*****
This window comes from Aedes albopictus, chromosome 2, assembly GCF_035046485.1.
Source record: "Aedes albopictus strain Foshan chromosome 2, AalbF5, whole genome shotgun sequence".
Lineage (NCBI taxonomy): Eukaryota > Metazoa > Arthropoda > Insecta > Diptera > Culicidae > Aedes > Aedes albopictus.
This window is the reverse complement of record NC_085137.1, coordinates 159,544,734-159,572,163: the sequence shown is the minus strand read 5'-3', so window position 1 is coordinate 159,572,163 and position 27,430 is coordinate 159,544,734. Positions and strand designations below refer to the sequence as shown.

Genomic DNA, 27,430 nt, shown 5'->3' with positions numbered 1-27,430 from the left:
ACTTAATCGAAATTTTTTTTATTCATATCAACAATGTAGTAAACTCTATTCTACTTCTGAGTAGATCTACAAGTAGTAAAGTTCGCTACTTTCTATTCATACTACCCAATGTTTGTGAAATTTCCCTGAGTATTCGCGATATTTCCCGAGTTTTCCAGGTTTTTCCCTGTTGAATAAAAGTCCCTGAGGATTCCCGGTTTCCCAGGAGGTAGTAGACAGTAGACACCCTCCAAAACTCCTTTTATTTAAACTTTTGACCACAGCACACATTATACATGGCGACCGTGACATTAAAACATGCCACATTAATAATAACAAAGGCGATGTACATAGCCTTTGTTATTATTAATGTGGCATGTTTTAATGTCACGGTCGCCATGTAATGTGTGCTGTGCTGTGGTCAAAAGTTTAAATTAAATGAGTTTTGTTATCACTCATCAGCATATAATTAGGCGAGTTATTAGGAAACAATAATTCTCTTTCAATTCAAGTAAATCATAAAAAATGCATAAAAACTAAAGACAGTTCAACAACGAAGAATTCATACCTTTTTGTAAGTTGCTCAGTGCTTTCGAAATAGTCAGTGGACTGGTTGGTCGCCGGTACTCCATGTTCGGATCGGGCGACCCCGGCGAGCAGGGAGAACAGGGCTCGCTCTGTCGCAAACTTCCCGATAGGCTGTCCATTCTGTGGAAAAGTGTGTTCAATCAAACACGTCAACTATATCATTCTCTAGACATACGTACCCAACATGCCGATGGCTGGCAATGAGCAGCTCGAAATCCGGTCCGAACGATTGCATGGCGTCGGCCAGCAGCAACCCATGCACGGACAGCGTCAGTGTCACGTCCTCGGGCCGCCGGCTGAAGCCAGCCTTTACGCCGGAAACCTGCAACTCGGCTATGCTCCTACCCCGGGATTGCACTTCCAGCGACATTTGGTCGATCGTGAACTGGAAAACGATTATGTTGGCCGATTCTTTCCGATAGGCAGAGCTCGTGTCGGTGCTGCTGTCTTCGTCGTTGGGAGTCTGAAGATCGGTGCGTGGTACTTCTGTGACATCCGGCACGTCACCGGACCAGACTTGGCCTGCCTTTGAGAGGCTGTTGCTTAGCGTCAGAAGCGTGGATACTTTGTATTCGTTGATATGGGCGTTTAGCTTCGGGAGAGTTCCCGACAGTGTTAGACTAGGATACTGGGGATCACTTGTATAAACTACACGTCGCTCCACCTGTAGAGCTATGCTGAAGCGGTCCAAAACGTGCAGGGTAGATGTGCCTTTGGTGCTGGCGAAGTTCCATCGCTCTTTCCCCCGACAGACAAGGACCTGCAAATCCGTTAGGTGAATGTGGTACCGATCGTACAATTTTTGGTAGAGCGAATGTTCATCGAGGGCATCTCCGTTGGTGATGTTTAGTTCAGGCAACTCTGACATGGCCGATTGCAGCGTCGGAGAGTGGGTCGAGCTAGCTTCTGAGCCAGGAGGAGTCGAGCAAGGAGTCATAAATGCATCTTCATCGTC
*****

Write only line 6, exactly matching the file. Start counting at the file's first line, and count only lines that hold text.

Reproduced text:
ACTTAATCGAAATTTTTTTTATTCATATCAACAATGTAGTAAACTCTATTCTACTTCTGAGTAGATCTACAAGTAGTAAAGTTCGCTACTTTCTATTCATACTACCCAATGTTTGTGAAATTTCCCTGAGTATTCGCGATATTTCCCGAGTTTTCCAGGTTTTTCCCTGTTGAATAAAAGTCCCTGAGGATTCCCGGTTTCCCAGGAGGTAGTAGACAGTAGACACCCTCCAAAACTCCTTTTATTTAAACTTTTGACCACAGCACACATTATACATGGCGACCGTGACATTAAAACATGCCACATTAATAATAACAAAGGCGATGTACATAGCCTTTGTTATTATTAATGTGGCATGTTTTAATGTCACGGTCGCCATGTAATGTGTGCTGTGCTGTGGTCAAAAGTTTAAATTAAATGAGTTTTGTTATCACTCATCAGCATATAATTAGGCGAGTTATTAGGAAACAATAATTCTCTTTCAATTCAAGTAAATCATAAAAAATGCATAAAAACTAAAGACAGTTCAACAACGAAGAATTCATACCTTTTTGTAAGTTGCTCAGTGCTTTCGAAATAGTCAGTGGACTGGTTGGTCGCCGGTACTCCATGTTCGGATCGGGCGACCCCGGCGAGCAGGGAGAACAGGGCTCGCTCTGTCGCAAACTTCCCGATAGGCTGTCCATTCTGTGGAAAAGTGTGTTCAATCAAACACGTCAACTATATCATTCTCTAGACATACGTACCCAACATGCCGATGGCTGGCAATGAGCAGCTCGAAATCCGGTCCGAACGATTGCATGGCGTCGGCCAGCAGCAACCCATGCACGGACAGCGTCAGTGTCACGTCCTCGGGCCGCCGGCTGAAGCCAGCCTTTACGCCGGAAACCTGCAACTCGGCTATGCTCCTACCCCGGGATTGCACTTCCAGCGACATTTGGTCGATCGTGAACTGGAAAACGATTATGTTGGCCGATTCTTTCCGATAGGCAGAGCTCGTGTCGGTGCTGCTGTCTTCGTCGTTGGGAGTCTGAAGATCGGTGCGTGGTACTTCTGTGACATCCGGCACGTCACCGGACCAGACTTGGCCTGCCTTTGAGAGGCTGTTGCTTAGCGTCAGAAGCGTGGATACTTTGTATTCGTTGATATGGGCGTTTAGCTTCGGGAGAGTTCCCGACAGTGTTAGACTAGGATACTGGGGATCACTTGTATAAACTACACGTCGCTCCACCTGTAGAGCTATGCTGAAGCGGTCCAAAACGTGCAGGGTAGATGTGCCTTTGGTGCTGGCGAAGTTCCATCGCTCTTTCCCCCGACAGACAAGGACCTGCAAATCCGTTAGGTGAATGTGGTACCGATCGTACAATTTTTGGTAGAGCGAATGTTCATCGAGGGCATCTCCGTTGGTGATGTTTAGTTCAGGCAACTCTGACATGGCCGATTGCAGCGTCGGAGAGTGGGTCGAGCTAGCTTCTGAGCCAGGAGGAGTCGAGCAAGGAGTCATAAATGCATCTTCATCGTC